Allyson Barnes is an official CAPA blogger for summer 2018, sharing her story in weekly posts on CAPA World. An Anthropology, Evolutionary Biology and Ecology, and Studio Arts major at University of Colorado Boulder, she is studying abroad in Florence this semester.
In this week's post, Allyson shares how her desire to converse in Italian led her to become a regular at a cafe and eventually experiencing her favorite local encounter in Florence.
As an American studying abroad, it can be not only difficult, but also scary, to become connected with the locals in your host country. They are “different” and their culture is brand new to what you are used to. For me that gave all the more intrigue. I was so interested in what was categorized as different. The new cultures, the new perspectives, anything to give me new experiences and new outlooks on life.
Having some tasty gelato by Ponte Vecchio.
Although I had hoped to merge myself with the lives of Italians here in Florence, I never really expected to make friends like I did. After all, it was only a 6-week program and I was traveling outside of Florence on weekends. But I became a regular at a little cafe down our little street, Via Faenza, which led me to a favorite encounter.
A little bit of back story is that I have been practicing my Italian. I had begun preparing back home before I left so I would be able to have small conversations or at least be able to hold my own when I went into a restaurant or simply wanted to order an espresso. I became fairly good at many phrases, but, of course, was no where near fluent. I always tried to start with as much Italian as I could when going into a new place (and I always recommend people do the same with any language when they travel...it makes the experience more genuine). I spoke solely Italian to a new person I met until I couldn’t understand anymore and I would tell them I only spoke a little Italian (in Italian, of course).
Enjoying Florence and its cafes.
As I walked into this little cafe/Gelateria on my first day in Florence, I was greeted by the friendliest man I would meet on my travels. I said “ciao” back and proceeded to ask for a table and order my food. Tulio was his name and he became a good friend of mine over the course of my 6 weeks in Florence. Even in that moment, the first time I ate at the Bondi Gelateria, I was never faced with an unsmiling Tulio. He was kind and helpful and the food was amazing. He even helped me learn little things in Italian I had yet to understand. He was never impatient and always nice to me.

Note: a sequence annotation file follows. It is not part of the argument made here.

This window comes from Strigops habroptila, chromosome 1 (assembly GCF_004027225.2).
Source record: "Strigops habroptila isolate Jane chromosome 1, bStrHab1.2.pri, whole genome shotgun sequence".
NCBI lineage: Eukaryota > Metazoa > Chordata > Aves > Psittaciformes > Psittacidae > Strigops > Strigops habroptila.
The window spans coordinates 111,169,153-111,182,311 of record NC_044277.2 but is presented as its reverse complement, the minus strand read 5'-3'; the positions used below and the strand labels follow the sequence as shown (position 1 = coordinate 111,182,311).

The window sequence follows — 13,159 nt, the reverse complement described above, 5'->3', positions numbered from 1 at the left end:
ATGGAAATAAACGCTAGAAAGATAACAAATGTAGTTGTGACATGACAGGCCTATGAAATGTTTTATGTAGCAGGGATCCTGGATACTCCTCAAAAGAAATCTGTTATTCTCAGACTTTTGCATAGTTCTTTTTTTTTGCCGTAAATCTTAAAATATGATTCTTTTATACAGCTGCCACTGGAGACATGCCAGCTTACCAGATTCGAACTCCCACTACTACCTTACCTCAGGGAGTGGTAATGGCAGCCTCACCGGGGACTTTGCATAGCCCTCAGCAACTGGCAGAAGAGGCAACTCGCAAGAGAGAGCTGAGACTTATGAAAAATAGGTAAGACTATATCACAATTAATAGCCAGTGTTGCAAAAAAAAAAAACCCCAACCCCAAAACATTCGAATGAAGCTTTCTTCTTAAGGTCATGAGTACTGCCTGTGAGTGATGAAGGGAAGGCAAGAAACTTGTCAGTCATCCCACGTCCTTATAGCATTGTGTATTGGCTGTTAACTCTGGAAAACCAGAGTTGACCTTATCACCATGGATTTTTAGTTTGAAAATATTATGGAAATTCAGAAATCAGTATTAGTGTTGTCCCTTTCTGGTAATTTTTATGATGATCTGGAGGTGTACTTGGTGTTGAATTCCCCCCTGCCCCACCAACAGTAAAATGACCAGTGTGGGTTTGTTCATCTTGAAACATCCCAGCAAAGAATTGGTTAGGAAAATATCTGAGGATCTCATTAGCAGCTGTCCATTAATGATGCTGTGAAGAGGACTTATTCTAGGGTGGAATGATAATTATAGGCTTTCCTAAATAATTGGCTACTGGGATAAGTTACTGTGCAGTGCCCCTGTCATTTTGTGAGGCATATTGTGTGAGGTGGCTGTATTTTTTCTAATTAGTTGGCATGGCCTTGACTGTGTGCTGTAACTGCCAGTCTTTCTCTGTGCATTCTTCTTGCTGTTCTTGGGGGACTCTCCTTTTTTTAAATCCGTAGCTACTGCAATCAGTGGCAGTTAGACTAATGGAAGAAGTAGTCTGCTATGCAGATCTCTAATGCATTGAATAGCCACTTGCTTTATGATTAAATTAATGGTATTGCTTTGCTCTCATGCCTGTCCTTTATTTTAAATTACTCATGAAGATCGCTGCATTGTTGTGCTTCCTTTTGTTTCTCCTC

I saw him at least once a day every day after that. He always greeted me by stopping whatever he was doing, waving frantically and yelling, “Ciao, bella!” He was always enthusiastic when saying hello to me and always pleasant when we shared conversations about our days. We ended up even following each other on Instagram! I get to keep up with all of his gelato and food adventures and he said he looks forward to keeping up with mine.
One important local encounter you must have: trying local pizza.
Tulio always said that meeting new people was what made his job amazing. He owns restaurants and cafes all over Florence and he goes to each one every week. He just happened to be at the one closest to me most often. He inspired me to go out and never be afraid of saying hello, or “ciao”, which helped me to meet many other new people... just none quite like him.
Making friends, or simply meeting new people in general, can be very difficult sometimes even if you aren’t in another country. It is certainly something that requires you to step out of your comfort zone to introduce yourself and try to talk to people. I’ll be honest, sometimes it goes well, and sometimes not so much, especially if you are speaking a different language than you are used to. But all in all, it is so worth it in the end because when you do meet someone who is genuinely interested in talking to you like Tulio was with me, it makes everything worth it.
Allyson's journey continues every Tuesday so stay tuned.